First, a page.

“Initially, I scoffed at the idea since I couldn’t picture myself doing what was perceived as a man’s job,” she says.
But with nothing else forthcoming, Purity decided to give it a shot. Surprisingly, it was not as difficult as she had initially imagined, and she made Sh3,000 a month, more than she had ever made. She moved out of her brother’s house to rent a room for Sh800 a month near her place of work.
“When I moved into my new home, I had nothing, not even a mattress, blanket, or utensils. For two months, I slept on the floor,” she says.
Why did she not just continue to stay with her brother until she could afford the necessities? we ask.
“I was afraid that if I did that, I would get too comfortable and never move out. I needed to prove to myself that I could support myself,” she explains.
She admits that numerous times, she flogged herself for her hasty decision, but she knew that there was no turning back.
Unfortunately, Purity and a few other colleagues were laid off after a few months since the business was not doing well.
“I knew then that I had two choices — give up and go back home, or look for another job and hold on to my dream of making a better life for myself and my son.”
She chose the latter.
After these disappointments, Purity was convinced that self-employment was the answer, especially considering her academic qualifications.
“Almost everyone I talked to told me the same thing: Be your own boss.”
But she had no money to start any sort of business. “One day, I decided to list down all my strengths. What stood out was my positive attitude and confidence,” she says.
Being a voracious reader, Purity had read several motivational books.
As she sat in the single room that she called home, it occurred to her that maybe, just maybe, she could make a living through talking and encouraging other people. But first, she had to get out of her life of poverty so that she could use her achievements to convince others that nothing was impossible.
But she still had rent to pay and a son back home who depended on her. She needed to find work fast.
“During the day, I moved from house to house, looking for people who wanted their clothes washed. When there were none, I would hang around garages, where I would be paid a little money to wash vehicles,” she says.
Change of fortune
It was during that time that she heard about a networking company that wanted people to market their products.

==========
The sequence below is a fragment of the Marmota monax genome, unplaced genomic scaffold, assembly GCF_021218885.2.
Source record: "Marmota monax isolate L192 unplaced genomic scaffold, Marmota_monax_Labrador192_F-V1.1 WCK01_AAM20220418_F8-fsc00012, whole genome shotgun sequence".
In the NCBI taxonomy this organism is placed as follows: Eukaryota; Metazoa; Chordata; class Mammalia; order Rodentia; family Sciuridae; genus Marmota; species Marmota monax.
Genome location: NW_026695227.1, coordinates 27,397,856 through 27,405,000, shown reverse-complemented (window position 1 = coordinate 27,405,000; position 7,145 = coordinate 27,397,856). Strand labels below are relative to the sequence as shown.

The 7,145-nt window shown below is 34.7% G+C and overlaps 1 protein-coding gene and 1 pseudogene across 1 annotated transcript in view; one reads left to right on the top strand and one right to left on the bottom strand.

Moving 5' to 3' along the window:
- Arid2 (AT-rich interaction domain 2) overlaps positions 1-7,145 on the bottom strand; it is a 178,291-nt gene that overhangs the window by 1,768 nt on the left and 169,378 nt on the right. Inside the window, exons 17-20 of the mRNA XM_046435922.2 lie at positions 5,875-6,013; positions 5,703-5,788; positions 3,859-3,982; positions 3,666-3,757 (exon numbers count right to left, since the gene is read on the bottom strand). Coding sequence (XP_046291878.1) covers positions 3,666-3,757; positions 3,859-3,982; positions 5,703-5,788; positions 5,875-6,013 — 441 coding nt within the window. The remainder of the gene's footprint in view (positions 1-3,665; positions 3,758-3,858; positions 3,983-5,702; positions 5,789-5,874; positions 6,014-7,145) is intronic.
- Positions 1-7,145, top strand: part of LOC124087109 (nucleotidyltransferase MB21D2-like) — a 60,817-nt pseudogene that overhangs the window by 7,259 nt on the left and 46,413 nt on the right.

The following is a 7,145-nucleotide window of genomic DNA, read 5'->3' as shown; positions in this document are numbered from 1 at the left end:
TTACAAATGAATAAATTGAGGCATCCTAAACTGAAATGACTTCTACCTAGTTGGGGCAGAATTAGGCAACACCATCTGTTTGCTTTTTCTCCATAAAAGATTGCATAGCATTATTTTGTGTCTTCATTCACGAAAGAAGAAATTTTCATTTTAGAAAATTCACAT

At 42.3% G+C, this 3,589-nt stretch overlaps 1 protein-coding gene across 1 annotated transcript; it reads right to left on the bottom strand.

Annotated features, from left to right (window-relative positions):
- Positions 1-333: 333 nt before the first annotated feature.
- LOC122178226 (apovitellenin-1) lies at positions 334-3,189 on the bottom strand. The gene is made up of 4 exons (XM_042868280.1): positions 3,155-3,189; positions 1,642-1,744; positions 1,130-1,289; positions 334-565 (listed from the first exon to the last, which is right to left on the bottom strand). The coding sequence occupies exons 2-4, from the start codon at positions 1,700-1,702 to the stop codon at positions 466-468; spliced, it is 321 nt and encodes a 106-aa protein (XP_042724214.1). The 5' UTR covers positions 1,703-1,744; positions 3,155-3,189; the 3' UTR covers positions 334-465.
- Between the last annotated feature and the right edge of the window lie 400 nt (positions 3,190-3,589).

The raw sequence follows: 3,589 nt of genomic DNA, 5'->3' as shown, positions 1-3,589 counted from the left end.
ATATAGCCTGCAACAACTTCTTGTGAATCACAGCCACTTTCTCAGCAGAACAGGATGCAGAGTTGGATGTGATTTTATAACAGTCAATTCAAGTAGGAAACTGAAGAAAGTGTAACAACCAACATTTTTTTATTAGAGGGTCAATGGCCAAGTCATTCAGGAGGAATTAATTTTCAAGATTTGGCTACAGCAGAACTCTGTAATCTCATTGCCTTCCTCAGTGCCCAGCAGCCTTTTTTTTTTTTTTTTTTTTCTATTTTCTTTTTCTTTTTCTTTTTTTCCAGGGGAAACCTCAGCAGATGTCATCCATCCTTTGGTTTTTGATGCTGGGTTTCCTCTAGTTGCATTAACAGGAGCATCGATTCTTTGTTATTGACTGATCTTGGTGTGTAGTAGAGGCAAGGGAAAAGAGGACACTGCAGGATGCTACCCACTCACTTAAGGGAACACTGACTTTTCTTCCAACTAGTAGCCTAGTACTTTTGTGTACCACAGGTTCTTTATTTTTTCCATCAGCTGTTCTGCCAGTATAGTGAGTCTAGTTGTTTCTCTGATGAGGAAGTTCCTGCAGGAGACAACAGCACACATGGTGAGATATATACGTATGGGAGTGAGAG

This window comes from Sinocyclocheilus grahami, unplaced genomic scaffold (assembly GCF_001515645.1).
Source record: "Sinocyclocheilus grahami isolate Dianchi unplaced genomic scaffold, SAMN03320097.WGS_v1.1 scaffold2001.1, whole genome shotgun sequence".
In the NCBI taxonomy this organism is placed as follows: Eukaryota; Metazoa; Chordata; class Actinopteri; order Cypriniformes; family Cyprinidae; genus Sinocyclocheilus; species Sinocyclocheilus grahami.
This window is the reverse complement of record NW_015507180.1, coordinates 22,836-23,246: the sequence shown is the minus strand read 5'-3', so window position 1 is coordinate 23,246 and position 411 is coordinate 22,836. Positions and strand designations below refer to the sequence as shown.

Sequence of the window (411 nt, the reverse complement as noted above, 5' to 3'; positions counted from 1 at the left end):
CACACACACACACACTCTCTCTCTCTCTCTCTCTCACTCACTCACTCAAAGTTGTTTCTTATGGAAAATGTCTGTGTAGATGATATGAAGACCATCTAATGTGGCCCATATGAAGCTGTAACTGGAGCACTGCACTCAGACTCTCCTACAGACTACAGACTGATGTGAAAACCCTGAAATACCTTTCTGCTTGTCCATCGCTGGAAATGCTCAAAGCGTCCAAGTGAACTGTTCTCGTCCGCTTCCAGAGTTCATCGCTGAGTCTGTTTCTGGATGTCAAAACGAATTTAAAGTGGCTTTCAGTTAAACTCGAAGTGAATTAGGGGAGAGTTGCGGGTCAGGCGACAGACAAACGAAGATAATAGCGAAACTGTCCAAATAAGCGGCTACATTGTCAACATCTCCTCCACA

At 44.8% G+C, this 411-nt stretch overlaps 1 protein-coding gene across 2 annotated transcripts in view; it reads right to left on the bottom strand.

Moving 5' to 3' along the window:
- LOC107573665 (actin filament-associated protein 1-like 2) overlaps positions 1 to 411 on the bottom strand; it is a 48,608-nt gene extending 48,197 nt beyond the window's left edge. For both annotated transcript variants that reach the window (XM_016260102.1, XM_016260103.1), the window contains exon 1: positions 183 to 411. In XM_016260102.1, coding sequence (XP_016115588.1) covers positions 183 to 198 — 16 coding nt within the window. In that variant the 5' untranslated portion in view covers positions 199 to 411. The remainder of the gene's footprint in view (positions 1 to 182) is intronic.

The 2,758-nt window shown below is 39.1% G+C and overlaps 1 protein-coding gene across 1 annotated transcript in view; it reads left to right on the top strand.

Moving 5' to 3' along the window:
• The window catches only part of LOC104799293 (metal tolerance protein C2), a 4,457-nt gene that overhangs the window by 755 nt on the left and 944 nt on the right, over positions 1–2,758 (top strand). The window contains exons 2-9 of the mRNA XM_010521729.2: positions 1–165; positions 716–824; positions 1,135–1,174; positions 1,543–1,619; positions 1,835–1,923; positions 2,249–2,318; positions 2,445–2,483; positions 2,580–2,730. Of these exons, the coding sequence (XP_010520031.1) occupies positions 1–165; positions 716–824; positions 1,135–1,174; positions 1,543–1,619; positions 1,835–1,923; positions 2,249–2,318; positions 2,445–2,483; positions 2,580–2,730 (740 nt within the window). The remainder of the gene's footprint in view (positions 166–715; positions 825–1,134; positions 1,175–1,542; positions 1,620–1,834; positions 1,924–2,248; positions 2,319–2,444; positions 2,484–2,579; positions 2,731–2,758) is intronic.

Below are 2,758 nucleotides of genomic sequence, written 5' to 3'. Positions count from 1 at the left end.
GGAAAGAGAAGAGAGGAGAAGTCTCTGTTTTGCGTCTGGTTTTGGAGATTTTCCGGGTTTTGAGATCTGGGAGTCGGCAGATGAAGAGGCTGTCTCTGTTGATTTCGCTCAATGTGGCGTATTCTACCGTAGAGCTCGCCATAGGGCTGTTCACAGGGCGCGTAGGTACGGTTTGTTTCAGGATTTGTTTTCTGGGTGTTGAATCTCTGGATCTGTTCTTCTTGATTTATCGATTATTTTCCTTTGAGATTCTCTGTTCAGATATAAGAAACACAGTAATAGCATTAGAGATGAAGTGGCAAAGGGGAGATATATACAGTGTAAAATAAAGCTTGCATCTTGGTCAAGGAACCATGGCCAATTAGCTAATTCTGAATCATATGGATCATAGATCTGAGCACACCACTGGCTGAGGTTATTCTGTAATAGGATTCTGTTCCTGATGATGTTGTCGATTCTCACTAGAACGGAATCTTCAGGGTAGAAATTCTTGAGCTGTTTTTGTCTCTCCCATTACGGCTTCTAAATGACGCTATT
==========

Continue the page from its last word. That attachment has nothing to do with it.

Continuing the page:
Purity jumped at the chance, especially since the job did not require one to have a college certificate.
“Right from the beginning, I knew that this was the right job for me since I enjoy meeting new people. Also, I’ve never had a problem striking up a conversation,” she says.
Within a few months, she had recorded impressive sales. The only problem was that her pay was always delayed, sometimes for a month or two. She finally decided to quit after working without pay for three months.
Two months later however, she got a job with a global pharmeceutical and health products company as a trainer.
The company, BF Suma, also conducts team-building activities targeting companies, Once in a while, she is invited to share her story, which she says always inspires someone.
“So far, besides here, I’ve had an opportunity to conduct staff training for the firm in Nigeria, Malaysia, the Philippines, Zambia, Uganda, Tanzania, Sudan, and Zimbabwe. It’s a dream come true,” she says.
In January this year, Purity, who has studied several online courses on Leadership, released a motivational DVD titled Attitude is Everything, in which she shares her story and what her experiences have taught her.
Whenever her work schedule allows, she shares her story in schools, churches, and other forums in the hope that someone will be encouraged to keep going and not give up.
Purity, who earns what she calls a “comfortable” salary, lives in Nairobi with her son, who is in Form Three.
She discloses that she has finally found the love of her life. “The wedding bells will be ringing soon,” she tells us with a broad smile.
What would she advise anyone who may be struggling as she was?
“Don’t be choosy, don’t be afraid of hard work, and don’t look down on a job, especially if you don’t have one in the first place. Also, remember that whenever one door closes, another one always opens, but you have to be on the lookout for it,” she cautions.
However, she insists that the most important thing is attitude. Change your attitude, she says, and opportunity will come knocking.
“I may not be a millionaire, or a billionaire for that matter, but I’m not poor or helpless either, and because of my resilience, I can afford the things that were a distant dream when I was washing other people’s clothes for a living” she says.
Lest we think that she has reached her destination, she remarks, “In another few years, I will have added more inspiring chapters to my story. Let’s talk again then.”